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FBI says public phone chargers may put your data at risk: What to know
The Washington Post
April 11, 2023

Tony Coulson, executive director of the Cybersecurity Center at California State University at San Bernardino, was interviewed for an article about “juice jacking,” when hackers use public phone charging stations to gain access to a person’s cell phone. He said people should start thinking about phones like we think about credit cards. “You don’t just go anywhere and start plopping your debit card in,” he said.

He likens juice jacking to credit card skimming. Similar to magnetic strips on credit cards, which make them vulnerable to security threats, USB technology is old, Coulson said, and “doesn’t have a lot of safety built into it.” You can see that just by looking at a USB plug: There are four connectors inside; two are for power, and two are for data. “There’s no fail-safe in between, and once you’re plugged in - if data talks, then data talks,” he says.

If you’re in a hurry and in need of a USB port, check to see whether it has four or two connectors inside - many are manufactured with four, but if it has two, it is just for charging. “But that’s not a 100 percent rule,” Coulson cautions.

When it comes to his own device, “I only charge my phone with my own plug-in charger,” he says. “I’ve been doing that for years.”

CSUSB Egyptologists travel to places no archaeologist has been before
Redlands-Loma Linda Patch
April 10, 2023

The Wadi el-Hudi Expedition just returned to San Bernardino after their latest archaeological season in Egypt, where they excavated two ancient houses and an ancient Egyptian mining settlement that archaeologists had not yet explored, as well as discovering six new archaeological sites at Wadi el-Hudi. Now they are looking forward to sharing with the Cal State San Bernardino campus community their new discoveries, places visited for the first time, and technological innovation in archaeology.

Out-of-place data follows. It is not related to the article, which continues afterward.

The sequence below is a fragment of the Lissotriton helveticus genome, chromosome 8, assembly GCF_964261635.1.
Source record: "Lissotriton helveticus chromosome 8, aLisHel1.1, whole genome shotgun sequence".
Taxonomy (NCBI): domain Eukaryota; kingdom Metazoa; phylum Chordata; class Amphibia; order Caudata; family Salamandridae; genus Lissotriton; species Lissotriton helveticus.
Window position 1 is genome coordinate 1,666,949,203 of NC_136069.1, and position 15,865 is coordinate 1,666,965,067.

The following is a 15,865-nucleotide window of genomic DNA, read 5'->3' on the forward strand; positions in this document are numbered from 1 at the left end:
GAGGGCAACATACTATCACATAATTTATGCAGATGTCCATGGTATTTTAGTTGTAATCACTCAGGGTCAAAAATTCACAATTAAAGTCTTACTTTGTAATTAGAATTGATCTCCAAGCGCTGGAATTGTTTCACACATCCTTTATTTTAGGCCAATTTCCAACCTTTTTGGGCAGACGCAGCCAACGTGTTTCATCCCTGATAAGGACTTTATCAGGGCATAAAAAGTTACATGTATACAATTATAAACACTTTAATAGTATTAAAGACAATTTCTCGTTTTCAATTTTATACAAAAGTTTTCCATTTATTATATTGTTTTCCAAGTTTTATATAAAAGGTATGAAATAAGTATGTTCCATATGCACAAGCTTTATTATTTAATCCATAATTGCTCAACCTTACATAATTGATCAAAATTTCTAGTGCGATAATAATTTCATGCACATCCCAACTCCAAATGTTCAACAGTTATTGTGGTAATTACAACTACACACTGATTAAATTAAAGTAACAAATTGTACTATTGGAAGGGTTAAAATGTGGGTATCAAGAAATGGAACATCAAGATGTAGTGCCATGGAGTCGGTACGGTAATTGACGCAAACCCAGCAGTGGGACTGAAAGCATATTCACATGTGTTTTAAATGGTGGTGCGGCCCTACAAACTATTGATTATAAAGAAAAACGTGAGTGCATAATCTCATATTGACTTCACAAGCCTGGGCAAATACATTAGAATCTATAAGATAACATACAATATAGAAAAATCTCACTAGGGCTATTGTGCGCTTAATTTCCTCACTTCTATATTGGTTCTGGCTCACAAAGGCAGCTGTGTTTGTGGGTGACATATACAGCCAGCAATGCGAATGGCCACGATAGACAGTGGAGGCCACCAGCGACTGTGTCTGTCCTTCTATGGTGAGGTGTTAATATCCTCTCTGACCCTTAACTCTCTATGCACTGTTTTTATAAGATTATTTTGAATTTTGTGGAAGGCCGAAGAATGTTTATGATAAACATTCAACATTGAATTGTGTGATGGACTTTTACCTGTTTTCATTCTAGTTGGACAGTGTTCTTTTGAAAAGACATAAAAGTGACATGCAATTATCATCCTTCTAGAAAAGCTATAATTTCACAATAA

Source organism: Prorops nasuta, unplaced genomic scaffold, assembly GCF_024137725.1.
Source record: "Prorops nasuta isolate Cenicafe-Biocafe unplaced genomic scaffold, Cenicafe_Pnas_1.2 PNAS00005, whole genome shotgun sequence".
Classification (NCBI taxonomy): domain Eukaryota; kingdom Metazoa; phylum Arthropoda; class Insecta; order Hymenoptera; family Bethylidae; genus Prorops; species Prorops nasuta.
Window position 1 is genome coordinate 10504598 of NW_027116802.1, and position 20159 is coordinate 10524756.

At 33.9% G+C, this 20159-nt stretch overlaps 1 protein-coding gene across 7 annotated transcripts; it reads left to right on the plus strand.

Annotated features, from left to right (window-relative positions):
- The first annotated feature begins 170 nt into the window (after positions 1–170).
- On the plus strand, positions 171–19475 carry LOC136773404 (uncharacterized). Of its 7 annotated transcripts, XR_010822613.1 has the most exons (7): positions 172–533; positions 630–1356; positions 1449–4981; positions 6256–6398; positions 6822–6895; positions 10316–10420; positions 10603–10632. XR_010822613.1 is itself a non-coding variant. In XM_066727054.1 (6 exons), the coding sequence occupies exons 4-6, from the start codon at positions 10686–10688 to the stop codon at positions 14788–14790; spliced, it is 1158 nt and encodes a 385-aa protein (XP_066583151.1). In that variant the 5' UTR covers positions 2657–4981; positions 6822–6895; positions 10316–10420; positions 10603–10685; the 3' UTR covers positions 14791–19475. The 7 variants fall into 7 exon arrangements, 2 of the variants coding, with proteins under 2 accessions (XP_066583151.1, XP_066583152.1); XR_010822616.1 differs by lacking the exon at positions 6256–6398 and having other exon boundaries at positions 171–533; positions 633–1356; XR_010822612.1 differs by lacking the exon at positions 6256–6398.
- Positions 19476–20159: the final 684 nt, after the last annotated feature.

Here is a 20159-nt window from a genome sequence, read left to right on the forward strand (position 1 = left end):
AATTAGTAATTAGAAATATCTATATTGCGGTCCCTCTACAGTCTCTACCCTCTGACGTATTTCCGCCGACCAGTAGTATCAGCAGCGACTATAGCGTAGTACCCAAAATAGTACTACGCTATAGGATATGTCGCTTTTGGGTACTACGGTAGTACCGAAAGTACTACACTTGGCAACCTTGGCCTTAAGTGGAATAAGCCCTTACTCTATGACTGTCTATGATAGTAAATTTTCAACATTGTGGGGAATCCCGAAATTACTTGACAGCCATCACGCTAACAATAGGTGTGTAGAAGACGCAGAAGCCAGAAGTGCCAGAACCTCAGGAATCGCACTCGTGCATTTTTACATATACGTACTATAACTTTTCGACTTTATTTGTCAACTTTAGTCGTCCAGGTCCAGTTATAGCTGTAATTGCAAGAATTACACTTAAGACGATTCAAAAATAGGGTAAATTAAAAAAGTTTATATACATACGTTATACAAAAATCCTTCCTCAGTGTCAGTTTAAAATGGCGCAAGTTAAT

The Wadi el-Hudi Expedition is directed by Kate Liszka, associate professor of history and the Benson and Pamela Harer Fellow in Egyptology at Cal State San Bernardino. Co-directors of the project are also affiliated with CSUSB: Meredith Brand was CSUSB’s W. Benson Harer Egyptology Scholar in Residence for spring 2022 and Bryan Kraemer is CSUSB’s Egyptologist with the Robert and Frances Fullerton Museum of Art.


Warehouse forum is Wednesday at CSUSB
Inland Valley Daily Bulletin/The Sun/The Press-Enterprise/Redlands Daily Facts
April 10, 2023

In a business news column: “Faculty and students at Cal State San Bernardino will host a hybrid event Wednesday, April 12 on wide-ranging issues related to warehouse work in the Inland Empire and specifically around CSUSB.

“CSUSB professors Mike Kohout (geography) and Jeremy Murray (history) are the event hosts. They said the forum ‘will help draw connections between the intellectual life of campus and the interests and concerns of warehouse workers and others impacted by these major businesses in our community.’”

Knuckle-walking in Sahelanthropus? Locomotor inferences from the ulnae of fossil hominins and other hominoids
Journal of Human Evolution

Jason P. Jung, a lecturer in the CSUSB Department of Biology, was one of the authors of a new paper in the Journal of Human Evolution, in which he and researchers from Chaffey College and New York University found the distinctive forelimb morphology of the African knuckle-walking apes in the forelimb of the roughly 7-million-year-old Sahelanthropus tchadensis. Only chimpanzees and gorillas exhibit robust and forward-curving ulna shafts, which are thought to serve as an adaptation to knuckle-walking. This bone in all other primates is straight or curves backward and contrasts with humans and other fossil hominins (bipeds).

These news clips and others may be viewed at “In the Headlines.”